I’m the Captain
•I think I am the most important person on the ship. But I was elected by the crew. My crew has to respect me, otherwise they will choose another Captain.
•I do know of some pirate Captains that were feared by all crew members. No-one would dare to elect another Captain on those ships.
•When electing a Captain, my crew looked for someone who was capable of commanding and navigating a ship.
•I had to be able to show that I had courage and skill in both, sword and pistol fighting.
•My job is to take control in battle and make sure my crew follow orders when we are fighting.
•Did you know there were lady Captains too!
•Not that being in charge came with many rights - during a fight I could boss the crew around, I could also hit, stab or shoot anyone who disobeyed me. Plus I got more of the treasure we stole from any of the ships we captured, but that was about it.
I am the Quartermaster.
•After the Captain, I have the most authority on a pirate ship.
•I am the Captain’s right hand man.
•It is me that is in charge when the Captain is not around.
•I will punish the crew if they do not obey commands.
•It is I, the Quartermaster, who is in charge of the food and water supplies.
•I also received a larger percentage of any treasure captured
•Sometimes, when another boat was captured I would often receive it so that I could go off and be a captain of that ship.
I am the Sailing Master
•I am an officer in charge of navigation and piloting. (that means not getting lost).
•It is a very hard job because charts were usually not very accurate – and sometimes there were no charts at all.
•You needed a good education to do my job. If I was working on a non-pirate ship, I would have been paid a lot of money.
•I was forced to join this pirate ship and I will have to be content with my share of the loot that we pillage.
I am a Gunner
•I am the leader of a small group of men. These men operated the artillery. (That’s the large guns used on board the ship).
•It is my job to watch out for the safety of my men.
•Most of the time, I aimed the cannons myself.
•It takes years of practice to become a good Gunner on a military ship. It is even harder on a pirate ship. Why do you think that is?
•It’s harder to be a Gunner on a pirate ship because pirates didn’t want to destroy the other ship. Oh no! Parateswanted to disable the other ship so that they could board it and get all that lovely loot.
•For just one cannon to operate efficiently, four to six men were needed to aim, fire, reset, swab and load. It was not an easy job.
•We had to make sure that we were coordinating our efforts with the other gunners.
•To make sure that everything ran smoothly, the most experienced Gunner was elected as a Master Gunner. That’s me. As Master Gunner I was the one giving orders when the Captain wasn’t around.
•Even though we tried to be as careful as we could, accidents happened all the time. Canons could quickly overheat and we were often working in the dark or candle light with gun powder.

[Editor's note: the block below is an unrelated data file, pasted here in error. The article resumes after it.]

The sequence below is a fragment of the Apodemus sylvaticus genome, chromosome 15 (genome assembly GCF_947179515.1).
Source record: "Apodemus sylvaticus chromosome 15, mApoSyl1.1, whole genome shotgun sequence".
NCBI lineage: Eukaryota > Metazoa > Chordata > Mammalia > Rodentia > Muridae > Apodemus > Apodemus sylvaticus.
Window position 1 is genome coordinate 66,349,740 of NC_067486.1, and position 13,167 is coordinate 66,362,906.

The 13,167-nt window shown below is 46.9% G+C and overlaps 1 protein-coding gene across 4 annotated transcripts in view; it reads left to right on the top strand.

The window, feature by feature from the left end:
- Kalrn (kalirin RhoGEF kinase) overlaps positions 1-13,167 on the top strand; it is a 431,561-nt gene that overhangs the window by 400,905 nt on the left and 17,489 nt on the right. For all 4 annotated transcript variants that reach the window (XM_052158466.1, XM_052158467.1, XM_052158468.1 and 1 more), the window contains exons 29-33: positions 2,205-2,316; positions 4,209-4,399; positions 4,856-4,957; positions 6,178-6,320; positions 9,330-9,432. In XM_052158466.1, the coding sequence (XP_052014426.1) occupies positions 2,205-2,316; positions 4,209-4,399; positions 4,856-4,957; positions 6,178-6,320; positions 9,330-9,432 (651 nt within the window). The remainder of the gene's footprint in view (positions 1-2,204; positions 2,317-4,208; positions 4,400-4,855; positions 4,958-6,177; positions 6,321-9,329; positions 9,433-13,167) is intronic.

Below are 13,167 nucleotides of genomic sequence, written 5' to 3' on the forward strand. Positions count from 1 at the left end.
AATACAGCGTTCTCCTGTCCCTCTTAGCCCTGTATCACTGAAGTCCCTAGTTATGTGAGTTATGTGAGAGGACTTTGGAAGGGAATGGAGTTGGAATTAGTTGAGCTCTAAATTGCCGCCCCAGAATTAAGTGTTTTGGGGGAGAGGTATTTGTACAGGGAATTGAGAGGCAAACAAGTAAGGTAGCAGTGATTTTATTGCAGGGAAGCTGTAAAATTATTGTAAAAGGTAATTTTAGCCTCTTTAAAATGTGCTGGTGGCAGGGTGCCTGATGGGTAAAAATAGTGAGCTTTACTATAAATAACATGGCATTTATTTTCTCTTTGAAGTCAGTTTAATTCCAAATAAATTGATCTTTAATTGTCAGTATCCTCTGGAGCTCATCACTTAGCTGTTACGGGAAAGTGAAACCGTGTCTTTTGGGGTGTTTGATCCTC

•Hello. I am a Powder Monkey and I am 12 years old.
•I help the gun crews.
•My job is very dangerous and I am often treated very badly by the other members of the crew.
•I don’t usually get paid and I am always being told that I am expendable.
•There isn’t much chance of me getting promoted – sometimes I feel like deserting.
•I am a junior officer – A Boatswain.
•I supervise all activities on the ship.
•If it is a small ship I might have more than one duty, but on a large ship I might have only one duty.
•My duties range from anchoring to naval provisions.
•I report to the Quartermaster or the Captain.
•The boatswain (usually called the bo’sun) was in charge of making sure the ship's rigging, sails, cables and anchors all worked well.
•I was also in charge of the ship’s stores, and listening to what the captain wanted done and telling the crew to do it.
•Not all pirate ships have surgeons, but my one does. And that’s me.
•I was a surgeon on land and I got taken on board ship. So now I’m a pirate.
•I help the crew with diseases and their wounds.
•We don’t really have proper medicines. That means that every wound could become a source of infection.
•I often have to do amputations when the wounds were very bad. This was in order save patient's life.
•Some ships that do not have surgeons would make use of the carpenter. The carpenter is a good choice because he would have the tools needed to do an amutation.
•Sometimes the cook would act as the surgeon.
•Pirate ships did not have professional cooks.
•I’m just an ordinary crewmember.
•Food at sea was terrible. The meat was rotten, the bread was full of bugs, and sailors often died from scurvy, a horrible disease which caused sores, rotting teeth and eventual death.
•But not always. Sometimes members of a pirate crew often ate the best food they had ever experienced. The lure of fine food was a strong recruitment tool for pirates.
•It was hard for me to cook on board ship. I often had just a metal box filled with sand, in which I would light a fire and heat preserved food. In rough weather, the fire needed to be put out, and men ate raw, salted beef.
•I fix the damage done to the ship during the fights and I plug any leaks that might appear.
•I would also strip down the ships the crew captured so they too could be used as pirate ships.
•I saved all my sawdust while I was fixing the ship so that I could sprinkle it on the deck during fights. It stopped the pirates falling over their own blood.
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Five pirate myths that are actually true.